I was scrolling at speed through my inherited product backlog — dusting off abandoned user stories, manoeuvring around overgrown bugs and hopping over hunches. I was a new product owner emerging from a design and development career. My previous engineering experience had not prepared me for my new role as much as I thought it had. “What are we working on this sprint?” My impatient software team were staring at me expectantly. I’d become a product owner so I could directly shape and create a product that people loved. But there was no love in this room.
..it’s not about…
In the book Competing Against Luck, Clayton Christensen describes how important it is that all processes in an organisation be aligned to the customer’s Job. This enables an organisation to truly deliver on the Job the customer has hired it for. This means aligning the product offering, sales, support and of course marketing strategy to the customer’s Job. In this article, I’ll discuss methods I’ve used to leverage Jobs-to-be-Done in marketing workshops.
And use these insights to shape the message you give customers and when you give it.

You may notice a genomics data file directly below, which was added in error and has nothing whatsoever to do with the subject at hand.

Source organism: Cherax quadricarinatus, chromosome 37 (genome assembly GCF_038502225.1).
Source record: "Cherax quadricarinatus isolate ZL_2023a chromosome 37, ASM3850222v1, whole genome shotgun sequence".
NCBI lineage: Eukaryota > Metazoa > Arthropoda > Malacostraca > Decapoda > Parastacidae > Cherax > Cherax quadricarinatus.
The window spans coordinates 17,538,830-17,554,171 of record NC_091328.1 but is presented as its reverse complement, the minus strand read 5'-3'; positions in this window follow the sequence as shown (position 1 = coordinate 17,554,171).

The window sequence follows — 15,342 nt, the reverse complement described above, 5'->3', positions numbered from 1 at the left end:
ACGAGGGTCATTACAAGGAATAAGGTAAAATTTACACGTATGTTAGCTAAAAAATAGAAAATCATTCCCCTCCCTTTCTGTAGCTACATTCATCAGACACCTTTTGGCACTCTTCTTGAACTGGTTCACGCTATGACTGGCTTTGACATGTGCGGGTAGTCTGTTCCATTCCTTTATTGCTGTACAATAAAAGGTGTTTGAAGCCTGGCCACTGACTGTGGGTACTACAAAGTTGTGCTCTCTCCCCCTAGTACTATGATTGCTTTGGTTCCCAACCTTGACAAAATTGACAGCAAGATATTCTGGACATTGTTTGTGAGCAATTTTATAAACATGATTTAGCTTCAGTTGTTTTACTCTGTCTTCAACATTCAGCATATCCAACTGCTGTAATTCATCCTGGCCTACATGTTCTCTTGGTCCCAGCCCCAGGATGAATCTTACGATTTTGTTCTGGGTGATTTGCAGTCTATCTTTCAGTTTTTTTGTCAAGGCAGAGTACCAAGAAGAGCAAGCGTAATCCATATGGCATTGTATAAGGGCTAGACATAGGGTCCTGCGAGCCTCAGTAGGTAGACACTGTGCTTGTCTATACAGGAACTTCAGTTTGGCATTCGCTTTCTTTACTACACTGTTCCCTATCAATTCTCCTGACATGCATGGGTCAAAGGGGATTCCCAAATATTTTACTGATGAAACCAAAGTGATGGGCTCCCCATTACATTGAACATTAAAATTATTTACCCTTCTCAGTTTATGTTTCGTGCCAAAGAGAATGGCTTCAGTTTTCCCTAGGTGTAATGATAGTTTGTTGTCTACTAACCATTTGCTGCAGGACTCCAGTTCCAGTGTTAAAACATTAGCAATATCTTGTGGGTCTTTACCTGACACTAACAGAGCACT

Introducing Jobs-to-be-Done (or any new idea or process) to a business can be tricky. Even more so if you’re not in an executive or high ranking position. Here are 10 tips to help introduce Jobs-to-be-Done to your organisation.
The first and most important step is to learn as much as you can. Read Competing Against Luck, practice your interview skills and learn how to activate your findings. And if possible, do it on company time and money. This will make them feel they’ve invested in you. They’ll want to see some return on their investment. Use this to your advantage.
When planning a roadmap, it’s common to see descriptions like “Data syncing for automated emails”, “Finance and billing” and “User onboarding”. Sometimes you might see epic user stories like “When I sign-up to the application, I want to see a tutorial, so I can learn how to use the service”. Innocuous descriptions on little yellow cards and gantt charts.
The problem is, these descriptions are packed with assumptions. They assume knowledge, research and planning. Worst of all, they suggest a solution.
There is little in these examples that can help decide what’s most valuable to users or the business. There’s…
Back in 2001, a bunch of smart people got together on a ski holiday and came up with the Agile Manifesto and twelve complementary principles. These simple documents revolutionised the software industry.
The manifesto describes how to organise a team and prioritises early and continuous delivery of valuable software. It does not describe what you should build, why you are building it or what “working software” is.
Sourced from agilemanifesto.org
Individuals and interactions over processes and tools
Working software over comprehensive documentation
Customer collaboration over contract negotiation
Responding to change over following a plan
That is, while there is value…